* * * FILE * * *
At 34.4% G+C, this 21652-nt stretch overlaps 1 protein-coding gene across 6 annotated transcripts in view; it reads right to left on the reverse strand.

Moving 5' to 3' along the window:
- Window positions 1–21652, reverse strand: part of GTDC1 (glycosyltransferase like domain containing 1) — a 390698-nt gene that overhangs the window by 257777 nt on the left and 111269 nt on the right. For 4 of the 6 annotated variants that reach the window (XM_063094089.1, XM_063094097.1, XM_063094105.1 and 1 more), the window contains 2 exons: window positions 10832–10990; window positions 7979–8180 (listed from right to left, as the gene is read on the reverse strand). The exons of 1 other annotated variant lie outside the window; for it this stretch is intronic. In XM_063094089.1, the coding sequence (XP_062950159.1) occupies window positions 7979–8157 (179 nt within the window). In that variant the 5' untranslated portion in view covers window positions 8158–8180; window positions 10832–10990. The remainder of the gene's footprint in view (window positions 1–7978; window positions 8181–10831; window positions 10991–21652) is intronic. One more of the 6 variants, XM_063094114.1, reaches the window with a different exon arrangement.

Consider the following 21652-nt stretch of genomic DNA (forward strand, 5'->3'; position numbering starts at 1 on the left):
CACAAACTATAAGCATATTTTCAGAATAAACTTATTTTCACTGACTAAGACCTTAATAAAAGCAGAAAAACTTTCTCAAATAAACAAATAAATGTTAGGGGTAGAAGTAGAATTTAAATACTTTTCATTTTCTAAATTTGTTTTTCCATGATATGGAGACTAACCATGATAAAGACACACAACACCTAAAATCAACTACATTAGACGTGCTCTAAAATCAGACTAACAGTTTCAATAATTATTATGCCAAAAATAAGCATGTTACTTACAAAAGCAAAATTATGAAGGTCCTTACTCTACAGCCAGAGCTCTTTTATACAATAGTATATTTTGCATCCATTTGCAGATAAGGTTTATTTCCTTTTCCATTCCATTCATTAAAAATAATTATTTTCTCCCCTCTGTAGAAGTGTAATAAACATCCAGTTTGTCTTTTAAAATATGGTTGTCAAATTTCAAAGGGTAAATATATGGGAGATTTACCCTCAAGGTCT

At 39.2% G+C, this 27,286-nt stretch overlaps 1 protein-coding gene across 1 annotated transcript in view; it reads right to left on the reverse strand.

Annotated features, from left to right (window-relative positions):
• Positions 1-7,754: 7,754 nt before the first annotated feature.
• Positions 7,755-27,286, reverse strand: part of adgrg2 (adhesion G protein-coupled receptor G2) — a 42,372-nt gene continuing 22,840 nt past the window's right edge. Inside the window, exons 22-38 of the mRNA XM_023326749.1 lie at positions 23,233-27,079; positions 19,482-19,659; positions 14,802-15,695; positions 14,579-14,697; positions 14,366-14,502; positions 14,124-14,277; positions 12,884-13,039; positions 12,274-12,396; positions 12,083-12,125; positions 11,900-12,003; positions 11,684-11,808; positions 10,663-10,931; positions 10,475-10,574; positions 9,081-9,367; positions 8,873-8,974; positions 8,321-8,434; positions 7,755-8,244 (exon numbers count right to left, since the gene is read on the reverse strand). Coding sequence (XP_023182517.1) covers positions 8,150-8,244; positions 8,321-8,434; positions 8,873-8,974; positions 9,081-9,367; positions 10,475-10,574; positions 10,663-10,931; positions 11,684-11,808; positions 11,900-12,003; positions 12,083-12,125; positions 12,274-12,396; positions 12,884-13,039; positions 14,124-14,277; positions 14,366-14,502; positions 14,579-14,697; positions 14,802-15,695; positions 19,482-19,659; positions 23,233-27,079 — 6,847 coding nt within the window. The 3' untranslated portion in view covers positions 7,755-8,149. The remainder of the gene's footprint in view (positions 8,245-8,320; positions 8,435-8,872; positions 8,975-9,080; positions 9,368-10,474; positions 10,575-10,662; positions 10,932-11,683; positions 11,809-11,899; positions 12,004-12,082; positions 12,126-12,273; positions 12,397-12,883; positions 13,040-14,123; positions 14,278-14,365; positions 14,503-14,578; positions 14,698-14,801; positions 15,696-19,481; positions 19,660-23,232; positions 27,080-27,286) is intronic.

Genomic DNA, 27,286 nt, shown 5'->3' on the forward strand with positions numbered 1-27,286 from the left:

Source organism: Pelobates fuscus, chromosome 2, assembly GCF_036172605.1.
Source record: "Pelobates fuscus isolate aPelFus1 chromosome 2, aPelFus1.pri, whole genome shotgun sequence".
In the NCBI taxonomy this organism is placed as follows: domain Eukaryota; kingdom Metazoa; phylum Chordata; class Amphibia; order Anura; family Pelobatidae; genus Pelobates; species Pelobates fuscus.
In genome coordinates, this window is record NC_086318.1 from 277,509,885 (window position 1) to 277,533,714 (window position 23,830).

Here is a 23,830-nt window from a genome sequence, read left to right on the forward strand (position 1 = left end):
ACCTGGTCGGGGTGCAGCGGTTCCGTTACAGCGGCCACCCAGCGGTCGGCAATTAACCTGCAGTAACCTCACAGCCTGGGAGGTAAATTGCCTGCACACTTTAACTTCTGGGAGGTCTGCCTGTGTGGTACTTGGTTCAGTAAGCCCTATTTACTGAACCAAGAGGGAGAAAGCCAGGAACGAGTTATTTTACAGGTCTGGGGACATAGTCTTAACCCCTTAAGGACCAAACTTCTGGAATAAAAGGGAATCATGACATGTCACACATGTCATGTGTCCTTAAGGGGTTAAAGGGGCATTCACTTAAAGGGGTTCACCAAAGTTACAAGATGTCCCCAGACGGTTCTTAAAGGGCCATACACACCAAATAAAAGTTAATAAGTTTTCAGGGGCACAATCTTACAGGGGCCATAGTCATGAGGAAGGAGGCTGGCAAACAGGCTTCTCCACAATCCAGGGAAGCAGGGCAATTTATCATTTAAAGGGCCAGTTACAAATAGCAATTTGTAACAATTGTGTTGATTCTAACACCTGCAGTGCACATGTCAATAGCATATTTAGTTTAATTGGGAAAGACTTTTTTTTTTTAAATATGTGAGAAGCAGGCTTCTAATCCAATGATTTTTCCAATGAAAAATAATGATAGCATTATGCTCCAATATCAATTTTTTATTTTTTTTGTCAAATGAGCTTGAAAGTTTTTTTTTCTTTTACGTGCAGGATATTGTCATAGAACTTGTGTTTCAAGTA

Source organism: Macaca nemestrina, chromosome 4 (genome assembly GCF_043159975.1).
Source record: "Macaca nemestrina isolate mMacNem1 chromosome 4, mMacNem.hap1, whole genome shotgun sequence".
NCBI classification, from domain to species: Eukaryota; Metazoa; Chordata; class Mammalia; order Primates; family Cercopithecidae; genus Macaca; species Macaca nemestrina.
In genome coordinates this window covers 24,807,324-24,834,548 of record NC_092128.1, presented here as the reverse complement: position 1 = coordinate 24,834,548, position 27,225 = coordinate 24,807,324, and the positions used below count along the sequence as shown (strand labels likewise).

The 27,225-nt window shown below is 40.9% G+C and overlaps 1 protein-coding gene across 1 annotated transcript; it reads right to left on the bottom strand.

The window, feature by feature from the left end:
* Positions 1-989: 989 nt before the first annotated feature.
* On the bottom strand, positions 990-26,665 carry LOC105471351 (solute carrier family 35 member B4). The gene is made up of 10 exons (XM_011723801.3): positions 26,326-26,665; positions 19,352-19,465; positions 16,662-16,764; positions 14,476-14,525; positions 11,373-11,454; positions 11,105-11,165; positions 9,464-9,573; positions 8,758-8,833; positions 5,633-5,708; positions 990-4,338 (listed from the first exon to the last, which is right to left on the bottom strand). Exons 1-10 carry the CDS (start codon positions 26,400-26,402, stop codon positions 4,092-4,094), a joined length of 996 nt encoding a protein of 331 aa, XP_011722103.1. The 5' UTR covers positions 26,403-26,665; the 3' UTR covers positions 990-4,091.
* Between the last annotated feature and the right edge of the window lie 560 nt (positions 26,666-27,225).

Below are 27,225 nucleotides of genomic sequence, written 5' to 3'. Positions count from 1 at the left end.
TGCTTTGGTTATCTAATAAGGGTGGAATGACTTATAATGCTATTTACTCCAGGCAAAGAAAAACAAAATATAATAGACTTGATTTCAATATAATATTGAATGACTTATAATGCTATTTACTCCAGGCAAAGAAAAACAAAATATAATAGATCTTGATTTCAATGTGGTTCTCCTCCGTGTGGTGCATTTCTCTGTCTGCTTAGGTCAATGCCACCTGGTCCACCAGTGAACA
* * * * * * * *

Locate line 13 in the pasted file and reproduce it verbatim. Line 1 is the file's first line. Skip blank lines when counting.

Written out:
In the NCBI taxonomy this organism is placed as follows: domain Eukaryota; kingdom Metazoa; phylum Chordata; class Amphibia; order Anura; family Pelobatidae; genus Pelobates; species Pelobates fuscus.